• Well, it’s all over. We were without power for a few days. The hurricane went right through our county, but we were fine. Afterward we had great family time until the clean up work had to be done. We’re still picking up the yard. One thing we were surprised at is the lack of gasoline to buy. We had back up gas cans that we rotate to keep it fresh. There were huge long lines for gas and we were so thankful for our supply.

      We even used gas to power the fridge with the generator.
      So with the Luci lights at night and the generator that was run every so often to keep the fridge cold, the lack of electricity was hardly missed. In our location I have seen NO RESCUE SERVICES with food or ice or water. No Red Cross, No Fema, no nothing. I don’t know exactly where they went, but I have no evidence that help made it here. There were a lot of people in our county in bad shape. I heard on the radio of all the money raised to help people, but where it it? It serves to help remind families that self reliance is the only way to insure a best outcome. Oh and by the way, we lost the roof off our screen room. We’re rebuilding it with building supplies we laid by.

      • Oh my gosh, Debbie, this is awful! Are you in Florida or Texas or where? NO RESCUE SERVICES, see this is why we MUST be self-reliant. I wish I could shout from the rooftops I have a friend Debbie that is self-reliant!! Oh my goodness, you make a preparedness person smile from ear to ear! I’m glad you have the supplies to rebuild your screen room roof. I love hearing you are okay, and the Luci lights came in real handy! I better start saving for a generator, you are a rock star in my book! The money collected BETTER be disbursed or things could get really ugly. I saw one young man that was so emotional standing in line on the TV asking for help, his home is gone and everything in it. Here’s what I’m wondering how are people able to drive if the police are not allowing some of the people back into their neighborhoods to get their food and water. Who has the money to eat out every single meal….I will never forget the look on that’s guys face. I would love to hear from some people that were given food and water. I hope we hear how some people were helped. Glad, you’re okay. Linda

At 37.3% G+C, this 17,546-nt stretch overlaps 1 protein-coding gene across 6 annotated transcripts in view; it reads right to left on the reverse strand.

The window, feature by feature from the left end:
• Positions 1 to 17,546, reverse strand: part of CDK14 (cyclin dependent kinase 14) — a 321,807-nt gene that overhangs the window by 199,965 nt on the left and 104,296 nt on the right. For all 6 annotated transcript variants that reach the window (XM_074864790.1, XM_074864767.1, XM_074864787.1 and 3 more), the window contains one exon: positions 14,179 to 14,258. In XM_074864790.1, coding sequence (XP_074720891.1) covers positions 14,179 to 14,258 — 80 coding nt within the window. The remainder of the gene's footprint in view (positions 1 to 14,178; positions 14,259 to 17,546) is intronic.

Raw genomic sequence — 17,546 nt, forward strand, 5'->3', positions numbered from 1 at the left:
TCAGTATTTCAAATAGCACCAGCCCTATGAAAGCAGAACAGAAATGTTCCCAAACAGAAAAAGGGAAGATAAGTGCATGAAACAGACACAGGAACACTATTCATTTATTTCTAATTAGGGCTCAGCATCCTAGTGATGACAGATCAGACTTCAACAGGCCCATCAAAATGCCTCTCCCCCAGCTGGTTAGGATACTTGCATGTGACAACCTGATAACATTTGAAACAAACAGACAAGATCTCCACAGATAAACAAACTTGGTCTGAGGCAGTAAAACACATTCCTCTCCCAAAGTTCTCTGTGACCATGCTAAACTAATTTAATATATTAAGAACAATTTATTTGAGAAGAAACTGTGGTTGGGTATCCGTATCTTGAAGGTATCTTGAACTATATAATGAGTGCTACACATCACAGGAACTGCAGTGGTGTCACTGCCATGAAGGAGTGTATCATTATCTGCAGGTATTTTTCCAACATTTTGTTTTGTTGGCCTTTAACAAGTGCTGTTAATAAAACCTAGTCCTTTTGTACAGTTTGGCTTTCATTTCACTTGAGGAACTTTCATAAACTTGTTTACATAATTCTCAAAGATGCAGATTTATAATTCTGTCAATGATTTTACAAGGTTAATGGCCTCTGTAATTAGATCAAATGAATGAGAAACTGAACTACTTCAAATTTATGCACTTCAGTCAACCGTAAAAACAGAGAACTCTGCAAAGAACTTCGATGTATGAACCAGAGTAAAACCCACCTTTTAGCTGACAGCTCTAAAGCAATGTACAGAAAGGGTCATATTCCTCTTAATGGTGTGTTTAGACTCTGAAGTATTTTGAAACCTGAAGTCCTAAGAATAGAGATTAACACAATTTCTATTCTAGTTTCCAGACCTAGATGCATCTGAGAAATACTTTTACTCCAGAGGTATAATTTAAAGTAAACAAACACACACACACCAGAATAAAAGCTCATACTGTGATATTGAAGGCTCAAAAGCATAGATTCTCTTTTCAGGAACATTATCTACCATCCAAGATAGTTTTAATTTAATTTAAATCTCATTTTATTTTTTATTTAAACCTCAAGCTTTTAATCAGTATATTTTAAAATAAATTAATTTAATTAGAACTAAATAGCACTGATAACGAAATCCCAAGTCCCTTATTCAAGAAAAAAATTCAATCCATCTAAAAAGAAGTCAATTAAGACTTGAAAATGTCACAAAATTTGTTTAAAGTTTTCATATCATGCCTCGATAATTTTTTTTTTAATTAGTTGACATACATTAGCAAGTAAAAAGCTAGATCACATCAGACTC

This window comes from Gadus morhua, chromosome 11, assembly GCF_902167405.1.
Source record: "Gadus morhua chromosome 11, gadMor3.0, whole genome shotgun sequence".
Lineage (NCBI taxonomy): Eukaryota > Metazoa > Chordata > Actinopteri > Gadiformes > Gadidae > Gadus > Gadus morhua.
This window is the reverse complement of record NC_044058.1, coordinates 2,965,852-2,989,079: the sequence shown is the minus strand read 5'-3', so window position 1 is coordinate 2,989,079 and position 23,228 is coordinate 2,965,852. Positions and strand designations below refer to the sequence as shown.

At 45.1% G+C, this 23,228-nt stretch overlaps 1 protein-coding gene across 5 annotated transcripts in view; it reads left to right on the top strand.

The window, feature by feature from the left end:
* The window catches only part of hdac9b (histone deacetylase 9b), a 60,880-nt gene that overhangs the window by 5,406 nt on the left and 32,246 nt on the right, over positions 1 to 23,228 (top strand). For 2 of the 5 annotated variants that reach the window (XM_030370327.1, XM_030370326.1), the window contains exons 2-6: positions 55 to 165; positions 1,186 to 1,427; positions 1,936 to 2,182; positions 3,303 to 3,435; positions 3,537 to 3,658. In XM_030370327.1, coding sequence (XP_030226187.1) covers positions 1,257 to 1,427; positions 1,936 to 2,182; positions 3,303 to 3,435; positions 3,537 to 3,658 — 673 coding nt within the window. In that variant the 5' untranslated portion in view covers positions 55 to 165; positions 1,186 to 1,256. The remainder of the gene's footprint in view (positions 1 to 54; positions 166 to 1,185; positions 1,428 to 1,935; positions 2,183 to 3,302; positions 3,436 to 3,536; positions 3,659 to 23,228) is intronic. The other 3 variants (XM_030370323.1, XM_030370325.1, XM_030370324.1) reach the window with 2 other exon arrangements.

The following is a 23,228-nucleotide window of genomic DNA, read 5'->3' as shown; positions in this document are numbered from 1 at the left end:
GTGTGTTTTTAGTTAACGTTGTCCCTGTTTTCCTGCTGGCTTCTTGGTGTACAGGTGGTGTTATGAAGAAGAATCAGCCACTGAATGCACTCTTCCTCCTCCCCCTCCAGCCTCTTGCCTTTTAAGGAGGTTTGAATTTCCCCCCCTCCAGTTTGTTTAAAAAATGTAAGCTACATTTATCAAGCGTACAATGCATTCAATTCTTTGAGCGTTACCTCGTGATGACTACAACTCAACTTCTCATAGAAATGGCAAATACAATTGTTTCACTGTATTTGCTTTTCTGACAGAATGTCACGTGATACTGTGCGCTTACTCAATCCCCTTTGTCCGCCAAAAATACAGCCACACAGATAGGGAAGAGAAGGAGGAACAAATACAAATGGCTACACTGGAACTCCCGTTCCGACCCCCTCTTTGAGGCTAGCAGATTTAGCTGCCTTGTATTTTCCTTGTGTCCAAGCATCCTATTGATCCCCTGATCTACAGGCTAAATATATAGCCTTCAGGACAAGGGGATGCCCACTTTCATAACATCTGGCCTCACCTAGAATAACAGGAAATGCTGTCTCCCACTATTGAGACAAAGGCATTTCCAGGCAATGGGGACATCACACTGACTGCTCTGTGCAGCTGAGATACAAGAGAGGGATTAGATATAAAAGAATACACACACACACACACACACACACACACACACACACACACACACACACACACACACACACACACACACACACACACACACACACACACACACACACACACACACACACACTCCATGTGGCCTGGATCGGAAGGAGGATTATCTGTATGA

• We are in central FL, in Polk Co., FL. It appears from the TV that the reporters and the aid went to the southern part of the state, but here there are people with needs. That hurricane went through our county. There are leveled homes here. If you save for a generator, make sure it’s not a whole house generator. The authorities got on the radio and said that they were hampering efforts of the line workers. I don’t know how but the live wire power from them can harm the workers. They said if they didn’t go off, they would be destroyed due to a power surge that they would send through first to make sure it would be safe for the workers to work on the line. They also take a lot of gas and they are noisy and smelly. But it kept my daughter’s insulin cold, so that’s good.